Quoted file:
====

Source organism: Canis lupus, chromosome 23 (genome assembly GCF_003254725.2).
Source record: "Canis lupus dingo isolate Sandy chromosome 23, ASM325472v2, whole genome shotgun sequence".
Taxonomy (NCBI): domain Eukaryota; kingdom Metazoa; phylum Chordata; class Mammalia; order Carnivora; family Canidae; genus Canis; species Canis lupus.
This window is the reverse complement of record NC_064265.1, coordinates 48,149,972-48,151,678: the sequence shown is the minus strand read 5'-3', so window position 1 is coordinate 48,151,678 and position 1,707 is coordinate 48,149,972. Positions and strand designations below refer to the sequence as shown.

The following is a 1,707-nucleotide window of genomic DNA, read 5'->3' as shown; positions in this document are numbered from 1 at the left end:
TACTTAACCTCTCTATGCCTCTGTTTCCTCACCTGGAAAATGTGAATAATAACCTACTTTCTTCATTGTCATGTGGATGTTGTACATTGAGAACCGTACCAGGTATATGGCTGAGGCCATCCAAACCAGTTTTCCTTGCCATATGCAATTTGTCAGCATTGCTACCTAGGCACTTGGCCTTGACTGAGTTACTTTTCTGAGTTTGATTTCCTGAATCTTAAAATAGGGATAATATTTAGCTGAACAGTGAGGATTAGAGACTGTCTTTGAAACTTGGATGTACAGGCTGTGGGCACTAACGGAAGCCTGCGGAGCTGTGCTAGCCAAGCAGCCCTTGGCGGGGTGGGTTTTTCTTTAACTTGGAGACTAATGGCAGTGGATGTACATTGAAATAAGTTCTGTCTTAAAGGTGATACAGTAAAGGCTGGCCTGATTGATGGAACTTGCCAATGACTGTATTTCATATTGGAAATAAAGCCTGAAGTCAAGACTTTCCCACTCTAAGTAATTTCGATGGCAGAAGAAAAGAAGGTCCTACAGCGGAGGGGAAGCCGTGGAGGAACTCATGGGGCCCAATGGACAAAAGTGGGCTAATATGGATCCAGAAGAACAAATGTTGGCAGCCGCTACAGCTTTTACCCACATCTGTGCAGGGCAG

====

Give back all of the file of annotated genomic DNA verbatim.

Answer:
Source organism: Canis lupus, chromosome 23 (genome assembly GCF_003254725.2).
Source record: "Canis lupus dingo isolate Sandy chromosome 23, ASM325472v2, whole genome shotgun sequence".
Taxonomy (NCBI): domain Eukaryota; kingdom Metazoa; phylum Chordata; class Mammalia; order Carnivora; family Canidae; genus Canis; species Canis lupus.
This window is the reverse complement of record NC_064265.1, coordinates 48,149,972-48,151,678: the sequence shown is the minus strand read 5'-3', so window position 1 is coordinate 48,151,678 and position 1,707 is coordinate 48,149,972. Positions and strand designations below refer to the sequence as shown.

The following is a 1,707-nucleotide window of genomic DNA, read 5'->3' as shown; positions in this document are numbered from 1 at the left end:
TACTTAACCTCTCTATGCCTCTGTTTCCTCACCTGGAAAATGTGAATAATAACCTACTTTCTTCATTGTCATGTGGATGTTGTACATTGAGAACCGTACCAGGTATATGGCTGAGGCCATCCAAACCAGTTTTCCTTGCCATATGCAATTTGTCAGCATTGCTACCTAGGCACTTGGCCTTGACTGAGTTACTTTTCTGAGTTTGATTTCCTGAATCTTAAAATAGGGATAATATTTAGCTGAACAGTGAGGATTAGAGACTGTCTTTGAAACTTGGATGTACAGGCTGTGGGCACTAACGGAAGCCTGCGGAGCTGTGCTAGCCAAGCAGCCCTTGGCGGGGTGGGTTTTTCTTTAACTTGGAGACTAATGGCAGTGGATGTACATTGAAATAAGTTCTGTCTTAAAGGTGATACAGTAAAGGCTGGCCTGATTGATGGAACTTGCCAATGACTGTATTTCATATTGGAAATAAAGCCTGAAGTCAAGACTTTCCCACTCTAAGTAATTTCGATGGCAGAAGAAAAGAAGGTCCTACAGCGGAGGGGAAGCCGTGGAGGAACTCATGGGGCCCAATGGACAAAAGTGGGCTAATATGGATCCAGAAGAACAAATGTTGGCAGCCGCTACAGCTTTTACCCACATCTGTGCAGGGCAG